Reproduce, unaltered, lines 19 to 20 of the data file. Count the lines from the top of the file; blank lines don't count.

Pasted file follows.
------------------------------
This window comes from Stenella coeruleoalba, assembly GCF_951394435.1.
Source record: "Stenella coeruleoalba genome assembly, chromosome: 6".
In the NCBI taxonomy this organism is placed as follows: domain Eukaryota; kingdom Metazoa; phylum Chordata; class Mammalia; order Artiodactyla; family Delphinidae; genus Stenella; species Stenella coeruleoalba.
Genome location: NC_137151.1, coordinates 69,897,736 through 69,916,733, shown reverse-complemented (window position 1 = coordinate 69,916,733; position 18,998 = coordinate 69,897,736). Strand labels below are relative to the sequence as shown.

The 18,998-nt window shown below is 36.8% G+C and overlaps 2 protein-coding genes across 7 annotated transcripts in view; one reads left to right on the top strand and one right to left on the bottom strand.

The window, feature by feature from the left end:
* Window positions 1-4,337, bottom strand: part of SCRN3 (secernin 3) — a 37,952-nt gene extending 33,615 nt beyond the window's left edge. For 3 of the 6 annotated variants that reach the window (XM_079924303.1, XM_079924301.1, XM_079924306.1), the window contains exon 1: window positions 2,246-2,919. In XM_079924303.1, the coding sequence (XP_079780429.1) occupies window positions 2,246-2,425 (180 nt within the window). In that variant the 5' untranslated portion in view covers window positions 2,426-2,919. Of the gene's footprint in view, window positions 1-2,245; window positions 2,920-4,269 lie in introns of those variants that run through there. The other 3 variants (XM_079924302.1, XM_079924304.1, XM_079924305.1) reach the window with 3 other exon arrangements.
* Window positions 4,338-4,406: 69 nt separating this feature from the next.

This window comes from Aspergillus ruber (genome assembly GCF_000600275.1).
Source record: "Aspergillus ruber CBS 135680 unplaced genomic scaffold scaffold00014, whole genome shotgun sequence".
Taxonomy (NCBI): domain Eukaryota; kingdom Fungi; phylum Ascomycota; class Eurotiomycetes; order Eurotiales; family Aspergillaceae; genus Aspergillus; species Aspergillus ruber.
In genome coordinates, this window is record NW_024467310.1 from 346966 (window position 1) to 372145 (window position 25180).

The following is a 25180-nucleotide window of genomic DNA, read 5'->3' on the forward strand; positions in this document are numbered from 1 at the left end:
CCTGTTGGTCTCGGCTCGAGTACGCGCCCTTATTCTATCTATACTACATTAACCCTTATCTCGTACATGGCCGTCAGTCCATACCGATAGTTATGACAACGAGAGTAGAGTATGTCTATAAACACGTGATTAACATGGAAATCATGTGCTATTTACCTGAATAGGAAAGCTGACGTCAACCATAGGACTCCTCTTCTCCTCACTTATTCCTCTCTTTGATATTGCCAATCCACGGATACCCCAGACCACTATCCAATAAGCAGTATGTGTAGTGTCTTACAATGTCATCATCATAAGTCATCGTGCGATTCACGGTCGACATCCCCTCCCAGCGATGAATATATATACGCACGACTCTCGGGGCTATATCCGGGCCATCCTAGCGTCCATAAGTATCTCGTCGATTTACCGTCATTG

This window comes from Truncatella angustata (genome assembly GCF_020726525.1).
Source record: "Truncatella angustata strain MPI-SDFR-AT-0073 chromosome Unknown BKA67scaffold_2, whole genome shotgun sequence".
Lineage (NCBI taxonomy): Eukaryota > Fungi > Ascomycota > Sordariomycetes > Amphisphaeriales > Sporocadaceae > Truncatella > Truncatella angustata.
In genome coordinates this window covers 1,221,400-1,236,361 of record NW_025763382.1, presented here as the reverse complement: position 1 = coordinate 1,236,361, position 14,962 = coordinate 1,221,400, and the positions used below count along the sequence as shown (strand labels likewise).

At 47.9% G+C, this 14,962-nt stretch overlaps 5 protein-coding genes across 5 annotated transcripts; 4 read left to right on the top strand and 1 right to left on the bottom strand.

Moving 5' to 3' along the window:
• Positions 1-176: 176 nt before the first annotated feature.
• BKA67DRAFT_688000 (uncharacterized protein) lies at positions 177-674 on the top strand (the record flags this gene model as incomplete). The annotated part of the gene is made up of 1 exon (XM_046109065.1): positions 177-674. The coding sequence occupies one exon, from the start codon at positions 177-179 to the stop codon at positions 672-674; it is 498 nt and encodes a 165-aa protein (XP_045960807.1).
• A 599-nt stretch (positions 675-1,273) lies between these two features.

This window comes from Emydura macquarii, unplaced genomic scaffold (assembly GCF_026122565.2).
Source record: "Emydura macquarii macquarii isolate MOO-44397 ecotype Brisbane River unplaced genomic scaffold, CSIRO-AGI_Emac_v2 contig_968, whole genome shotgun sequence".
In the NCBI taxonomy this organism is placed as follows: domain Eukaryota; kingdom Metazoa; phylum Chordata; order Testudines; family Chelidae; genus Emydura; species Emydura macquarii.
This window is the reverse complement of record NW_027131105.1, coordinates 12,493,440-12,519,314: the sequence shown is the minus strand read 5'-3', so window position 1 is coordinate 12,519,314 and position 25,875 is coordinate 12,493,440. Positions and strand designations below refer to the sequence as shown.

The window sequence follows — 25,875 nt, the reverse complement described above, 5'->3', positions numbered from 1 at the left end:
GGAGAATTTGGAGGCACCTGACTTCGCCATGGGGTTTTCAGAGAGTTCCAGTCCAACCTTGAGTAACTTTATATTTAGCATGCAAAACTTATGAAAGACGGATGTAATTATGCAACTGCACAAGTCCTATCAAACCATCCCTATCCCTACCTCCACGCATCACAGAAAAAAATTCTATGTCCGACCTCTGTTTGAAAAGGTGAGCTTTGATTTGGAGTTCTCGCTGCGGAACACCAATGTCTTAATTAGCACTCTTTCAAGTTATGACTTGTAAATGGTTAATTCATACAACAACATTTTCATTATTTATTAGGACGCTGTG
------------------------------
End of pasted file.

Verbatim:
At 47.9% G+C, this 14,962-nt stretch overlaps 5 protein-coding genes across 5 annotated transcripts; 4 read left to right on the top strand and 1 right to left on the bottom strand.

Moving 5' to 3' along the window: